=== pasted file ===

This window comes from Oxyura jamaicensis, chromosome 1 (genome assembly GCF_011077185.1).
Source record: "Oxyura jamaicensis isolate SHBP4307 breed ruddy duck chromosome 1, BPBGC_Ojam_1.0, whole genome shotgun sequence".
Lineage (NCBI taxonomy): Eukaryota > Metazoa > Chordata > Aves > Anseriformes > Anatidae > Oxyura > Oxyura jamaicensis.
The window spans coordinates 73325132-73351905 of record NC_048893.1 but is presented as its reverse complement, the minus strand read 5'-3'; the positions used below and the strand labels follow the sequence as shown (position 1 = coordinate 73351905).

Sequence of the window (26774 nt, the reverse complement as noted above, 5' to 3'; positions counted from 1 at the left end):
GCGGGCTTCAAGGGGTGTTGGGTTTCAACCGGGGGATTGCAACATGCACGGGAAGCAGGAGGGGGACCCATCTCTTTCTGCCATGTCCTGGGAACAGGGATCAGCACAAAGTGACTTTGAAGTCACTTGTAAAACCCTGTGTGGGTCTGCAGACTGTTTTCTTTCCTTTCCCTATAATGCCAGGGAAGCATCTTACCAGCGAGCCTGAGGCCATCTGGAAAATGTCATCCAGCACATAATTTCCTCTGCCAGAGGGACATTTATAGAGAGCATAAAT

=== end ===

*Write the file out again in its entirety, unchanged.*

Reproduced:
This window comes from Oxyura jamaicensis, chromosome 1 (genome assembly GCF_011077185.1).
Source record: "Oxyura jamaicensis isolate SHBP4307 breed ruddy duck chromosome 1, BPBGC_Ojam_1.0, whole genome shotgun sequence".
Lineage (NCBI taxonomy): Eukaryota > Metazoa > Chordata > Aves > Anseriformes > Anatidae > Oxyura > Oxyura jamaicensis.
The window spans coordinates 73325132-73351905 of record NC_048893.1 but is presented as its reverse complement, the minus strand read 5'-3'; the positions used below and the strand labels follow the sequence as shown (position 1 = coordinate 73351905).

Sequence of the window (26774 nt, the reverse complement as noted above, 5' to 3'; positions counted from 1 at the left end):
GCGGGCTTCAAGGGGTGTTGGGTTTCAACCGGGGGATTGCAACATGCACGGGAAGCAGGAGGGGGACCCATCTCTTTCTGCCATGTCCTGGGAACAGGGATCAGCACAAAGTGACTTTGAAGTCACTTGTAAAACCCTGTGTGGGTCTGCAGACTGTTTTCTTTCCTTTCCCTATAATGCCAGGGAAGCATCTTACCAGCGAGCCTGAGGCCATCTGGAAAATGTCATCCAGCACATAATTTCCTCTGCCAGAGGGACATTTATAGAGAGCATAAAT